The market for subscription lines remains stable and accessible to GPs even as some large banks have become more judicious about lending, according to industry sources. The signs of resiliency include a shift in the mix of participating lenders and an active syndication component.
Sources tell Private Funds CFO that certain larger banks are slowing down for different reasons – but not due to any broader pullback in the market.
“I do not think banks are pulling back from the subscription market as a result of the current economic climate or credit climate, per se, but rather many institutions are being impacted by liquidity, capital, [risk-weighted assets] and other considerations,” says an executive of a large sub-line lending bank.
Sub lines have held up this year without significant credit troubles in the space, notes Wesley Misson, who heads US fund finance for law firm Cadwalader, Wickersham & Taft.
“Nobody is expressing concerns over the credit performance of the product,” he says. “And in fact, we haven’t seen any material defaults this year. Credit performance continues to be pristine.”
There is no single factor behind why big banks choose to dial down their activity, sources say. They cite reasons ranging from banks having to manage RWA capital levels to hitting their own allocation limits.
Jeff Johnston, chairman of the Fund Finance Association’s board and former head of Wells Fargo’s sub-line business, notes that there is a “flip side” to these reasons for smaller banks that are newer participants. These institutions are using the opportunity to boost loan growth and deploy their capital, he says.
Big banks can also do U-turns in their approaches due to the nature of sub lines. Johnston says that large banks have sizable run-off portions of their sub-line books, and notes that the instruments are short term. In this type of situation, Johnston says that banks can redeploy their funds while also keeping overall sub-line exposure flat.
Johnston added that there is a distinction between banks that are reducing their exposure and those that are merely slowing down their ongoing activity.
A slowdown in GP fundraising is also affecting sub-line issuance, sources says. However, some say that the fundraising slowdown is attributable to GPs postponing fundraises due to adverse economic and market circumstances.
Affiliate title Private Equity International’s most recent quarterly fundraising report showed that the number of final closes in the first nine months of 2022 was 1,051, below the average of the past five years. However, overall proceeds raised were $516.9 billion, second only to the record $615.5 billion raised during the same period last year.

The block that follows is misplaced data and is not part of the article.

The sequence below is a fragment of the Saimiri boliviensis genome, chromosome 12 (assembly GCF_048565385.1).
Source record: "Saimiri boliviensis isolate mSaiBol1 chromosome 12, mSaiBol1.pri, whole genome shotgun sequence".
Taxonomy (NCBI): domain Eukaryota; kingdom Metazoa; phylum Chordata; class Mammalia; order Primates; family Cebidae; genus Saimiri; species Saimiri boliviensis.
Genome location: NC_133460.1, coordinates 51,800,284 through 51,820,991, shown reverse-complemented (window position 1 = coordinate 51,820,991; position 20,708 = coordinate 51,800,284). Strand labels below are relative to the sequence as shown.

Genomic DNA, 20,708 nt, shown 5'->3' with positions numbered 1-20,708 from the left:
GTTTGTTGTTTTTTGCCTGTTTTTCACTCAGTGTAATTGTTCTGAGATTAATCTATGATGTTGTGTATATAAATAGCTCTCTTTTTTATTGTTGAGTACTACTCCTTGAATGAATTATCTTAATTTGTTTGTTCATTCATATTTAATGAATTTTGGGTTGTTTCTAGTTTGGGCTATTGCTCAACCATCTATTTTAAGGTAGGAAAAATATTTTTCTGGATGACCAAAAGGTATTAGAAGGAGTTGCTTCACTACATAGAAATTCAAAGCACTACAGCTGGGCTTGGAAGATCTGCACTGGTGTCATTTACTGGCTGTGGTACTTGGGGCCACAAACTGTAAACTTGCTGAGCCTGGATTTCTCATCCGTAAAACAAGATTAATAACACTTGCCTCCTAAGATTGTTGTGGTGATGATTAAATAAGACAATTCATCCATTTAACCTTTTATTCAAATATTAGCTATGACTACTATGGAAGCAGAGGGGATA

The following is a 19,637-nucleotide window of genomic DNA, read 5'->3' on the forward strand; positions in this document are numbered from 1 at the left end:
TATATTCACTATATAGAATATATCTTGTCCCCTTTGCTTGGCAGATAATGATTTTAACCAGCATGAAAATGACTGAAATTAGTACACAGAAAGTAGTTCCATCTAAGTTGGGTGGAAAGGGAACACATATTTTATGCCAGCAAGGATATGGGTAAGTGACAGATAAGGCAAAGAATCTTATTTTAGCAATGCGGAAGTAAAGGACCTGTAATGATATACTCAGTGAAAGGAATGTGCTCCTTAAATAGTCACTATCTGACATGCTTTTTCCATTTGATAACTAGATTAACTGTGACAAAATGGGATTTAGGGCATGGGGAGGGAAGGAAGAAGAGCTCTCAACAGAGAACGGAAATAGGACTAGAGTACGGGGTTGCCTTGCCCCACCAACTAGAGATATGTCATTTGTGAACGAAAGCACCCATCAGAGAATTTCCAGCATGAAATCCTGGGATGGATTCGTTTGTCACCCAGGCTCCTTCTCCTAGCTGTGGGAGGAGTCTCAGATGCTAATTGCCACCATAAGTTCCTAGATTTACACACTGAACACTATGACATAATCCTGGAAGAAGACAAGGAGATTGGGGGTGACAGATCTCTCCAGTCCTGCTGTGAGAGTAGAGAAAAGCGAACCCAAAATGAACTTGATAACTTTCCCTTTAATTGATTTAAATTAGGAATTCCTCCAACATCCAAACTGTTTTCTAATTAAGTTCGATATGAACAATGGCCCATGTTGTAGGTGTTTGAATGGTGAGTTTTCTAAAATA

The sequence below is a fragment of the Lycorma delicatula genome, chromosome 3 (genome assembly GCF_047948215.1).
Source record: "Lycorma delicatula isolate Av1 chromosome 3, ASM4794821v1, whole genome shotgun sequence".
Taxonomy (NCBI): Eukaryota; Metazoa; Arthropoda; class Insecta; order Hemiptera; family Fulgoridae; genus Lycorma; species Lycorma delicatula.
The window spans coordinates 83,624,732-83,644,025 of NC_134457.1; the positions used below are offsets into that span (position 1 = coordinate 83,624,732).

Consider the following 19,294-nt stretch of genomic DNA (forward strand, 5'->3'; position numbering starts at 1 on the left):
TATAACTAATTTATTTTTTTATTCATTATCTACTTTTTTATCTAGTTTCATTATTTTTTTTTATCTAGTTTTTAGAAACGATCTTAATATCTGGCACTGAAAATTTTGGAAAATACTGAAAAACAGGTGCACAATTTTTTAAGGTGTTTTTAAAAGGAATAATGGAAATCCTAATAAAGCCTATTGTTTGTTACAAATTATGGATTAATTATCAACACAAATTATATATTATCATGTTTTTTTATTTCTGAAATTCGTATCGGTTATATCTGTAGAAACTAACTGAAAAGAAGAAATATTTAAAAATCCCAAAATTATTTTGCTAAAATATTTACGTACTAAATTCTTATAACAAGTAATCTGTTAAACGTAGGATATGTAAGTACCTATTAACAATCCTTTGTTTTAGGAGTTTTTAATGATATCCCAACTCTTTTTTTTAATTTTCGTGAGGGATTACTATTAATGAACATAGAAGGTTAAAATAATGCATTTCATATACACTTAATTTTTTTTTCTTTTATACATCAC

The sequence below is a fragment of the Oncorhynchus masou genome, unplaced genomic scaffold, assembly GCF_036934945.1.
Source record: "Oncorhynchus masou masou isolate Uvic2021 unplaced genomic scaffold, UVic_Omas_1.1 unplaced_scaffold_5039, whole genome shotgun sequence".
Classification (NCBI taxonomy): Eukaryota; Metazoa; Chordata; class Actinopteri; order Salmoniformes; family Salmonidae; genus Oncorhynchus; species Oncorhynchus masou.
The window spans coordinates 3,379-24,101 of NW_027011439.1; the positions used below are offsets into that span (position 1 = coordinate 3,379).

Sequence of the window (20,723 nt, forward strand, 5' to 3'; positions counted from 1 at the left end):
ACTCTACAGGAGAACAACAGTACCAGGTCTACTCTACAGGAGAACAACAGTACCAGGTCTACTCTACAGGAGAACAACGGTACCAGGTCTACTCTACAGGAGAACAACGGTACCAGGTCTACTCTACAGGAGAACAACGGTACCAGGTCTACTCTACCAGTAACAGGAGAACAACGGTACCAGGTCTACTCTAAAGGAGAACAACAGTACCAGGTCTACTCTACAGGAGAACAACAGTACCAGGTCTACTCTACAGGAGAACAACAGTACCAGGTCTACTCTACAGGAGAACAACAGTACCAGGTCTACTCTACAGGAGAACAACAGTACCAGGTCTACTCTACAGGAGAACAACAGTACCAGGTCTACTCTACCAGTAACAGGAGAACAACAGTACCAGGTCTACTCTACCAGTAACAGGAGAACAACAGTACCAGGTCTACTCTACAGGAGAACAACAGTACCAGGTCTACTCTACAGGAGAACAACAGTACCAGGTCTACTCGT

Diversification supports the market
The sub-line space is also less reliant now on big banks. Johnston notes that more lenders have gotten into them over the last five years, citing mid-sized banks, small banks and non-bank lenders.
“The market is healthy and vibrant, and arguably more diversified and more stable given the larger number of entrants and aggregate players in the space today,” he says.
Sources say that lender diversity is visible on the syndication side. What this means is that a big bank will have smaller counterparts join as participants while its relative role in taking on the sub lines shrinks.
“One thing that we are seeing is that some of the relationship banks are not able to hold the levels that they historically have in syndicated transactions,” says Shelley Morrison, head of fund finance at Abrdn in Edinburgh, which actively acts as a syndicate lender, buying portions of bank sub-line portfolios. As a result of that phenomenon, she notes, the syndicates increase in size.
Morrison says that banks take this approach to conserve capital for select clients.
“More often than not, when we speak to lead banks or agent banks, it’s because they just need to free up some capital to continue supporting those key clients for the next round of fundraising and the next fund,” she notes.
Cadwalader’s Misson says that the diversification is driven partly by overall market growth but is also “due to some of the larger banks being more selective.” The selectiveness is due to reasons including RWA capital management and precautionary approaches in the credit market, he notes, even as the market itself is holding up.
Smaller banks had more syndication opportunities due to mega-deals, Misson note]s, citing the need for large bank lenders to sell portions of their portfolios off.
Will bank/LP relationships suffer?
But any pullback by existing large lenders could hurt their ability to retain their LP relationships, some say. Sub lines are a low-margin business, but act as a gateway for banks to provide borrowers with ancillary, higher-profit services, such as transaction banking, collecting syndication fees and participating in leveraged finance as opportunities.
Sources shared their thoughts on what could happen to the ties.
Morrison says there is “a potential risk” that banks that ease up on sub-lines engagement may wind up with weaker sponsor relationships.
“I’ve always viewed fund finance as a relationship-driven asset class,” she adds. On one hand, she notes that lenders mostly want to develop “long-term partnerships” with GPs.
At the same time, borrowers want to work with “like-minded lenders in a syndicate” with similar credit appetites, she says. Morrison adds that borrowers also look for lenders that are responsive for things such as waivers and amendments.
Johnston is bullish that large banks will adapt because of their significant presences in the syndication space.
One way they may adapt is by acting in administrative capacities for the syndicates while having smaller direct exposure. As a result, they can have ongoing engagement with sponsors, Johnston says.